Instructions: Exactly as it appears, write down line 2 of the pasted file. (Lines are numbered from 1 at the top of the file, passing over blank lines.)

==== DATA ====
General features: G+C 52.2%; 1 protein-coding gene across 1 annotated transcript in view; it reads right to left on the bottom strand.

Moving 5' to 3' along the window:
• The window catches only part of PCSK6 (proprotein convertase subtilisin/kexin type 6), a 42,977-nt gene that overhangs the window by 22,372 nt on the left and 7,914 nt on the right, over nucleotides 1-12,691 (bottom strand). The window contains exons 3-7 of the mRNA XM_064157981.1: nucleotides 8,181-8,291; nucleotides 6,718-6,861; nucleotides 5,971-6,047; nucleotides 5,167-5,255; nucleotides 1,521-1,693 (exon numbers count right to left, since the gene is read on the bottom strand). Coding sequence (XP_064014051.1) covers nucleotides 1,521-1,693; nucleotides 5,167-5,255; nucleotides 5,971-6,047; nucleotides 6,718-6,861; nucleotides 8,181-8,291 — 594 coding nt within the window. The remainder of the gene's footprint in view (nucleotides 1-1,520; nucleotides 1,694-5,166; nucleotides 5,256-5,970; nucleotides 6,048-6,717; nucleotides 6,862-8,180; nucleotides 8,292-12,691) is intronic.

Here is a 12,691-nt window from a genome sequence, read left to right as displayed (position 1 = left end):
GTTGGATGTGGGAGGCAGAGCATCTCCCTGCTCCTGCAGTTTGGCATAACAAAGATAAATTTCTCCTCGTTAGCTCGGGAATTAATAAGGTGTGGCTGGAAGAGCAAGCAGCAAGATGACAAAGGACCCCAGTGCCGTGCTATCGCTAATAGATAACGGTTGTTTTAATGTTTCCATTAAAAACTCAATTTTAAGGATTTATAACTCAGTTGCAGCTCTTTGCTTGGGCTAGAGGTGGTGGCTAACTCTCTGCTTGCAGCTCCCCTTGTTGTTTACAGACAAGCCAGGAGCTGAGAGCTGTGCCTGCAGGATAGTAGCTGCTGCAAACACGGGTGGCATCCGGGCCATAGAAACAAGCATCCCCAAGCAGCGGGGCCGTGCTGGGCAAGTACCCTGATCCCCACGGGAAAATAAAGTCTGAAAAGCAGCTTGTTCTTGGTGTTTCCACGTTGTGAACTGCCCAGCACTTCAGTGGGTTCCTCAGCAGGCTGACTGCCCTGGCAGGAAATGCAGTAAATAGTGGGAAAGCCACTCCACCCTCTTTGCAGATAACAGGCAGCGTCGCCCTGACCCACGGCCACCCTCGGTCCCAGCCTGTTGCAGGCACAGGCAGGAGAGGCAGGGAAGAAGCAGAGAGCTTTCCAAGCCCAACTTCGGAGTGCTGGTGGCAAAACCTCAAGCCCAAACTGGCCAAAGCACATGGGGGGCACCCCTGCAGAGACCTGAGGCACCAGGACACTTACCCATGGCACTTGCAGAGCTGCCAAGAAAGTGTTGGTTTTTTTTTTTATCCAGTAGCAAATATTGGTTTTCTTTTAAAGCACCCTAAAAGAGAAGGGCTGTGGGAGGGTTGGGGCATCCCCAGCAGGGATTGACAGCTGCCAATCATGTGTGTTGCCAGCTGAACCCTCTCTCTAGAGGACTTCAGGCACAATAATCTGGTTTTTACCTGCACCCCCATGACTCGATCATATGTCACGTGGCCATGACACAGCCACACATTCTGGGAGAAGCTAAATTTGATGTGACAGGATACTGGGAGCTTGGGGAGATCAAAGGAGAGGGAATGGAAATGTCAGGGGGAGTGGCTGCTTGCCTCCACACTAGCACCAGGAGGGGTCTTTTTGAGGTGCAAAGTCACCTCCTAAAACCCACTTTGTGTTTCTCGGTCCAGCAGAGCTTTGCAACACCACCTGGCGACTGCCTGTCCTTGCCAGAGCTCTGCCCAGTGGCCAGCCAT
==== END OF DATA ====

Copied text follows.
Moving 5' to 3' along the window: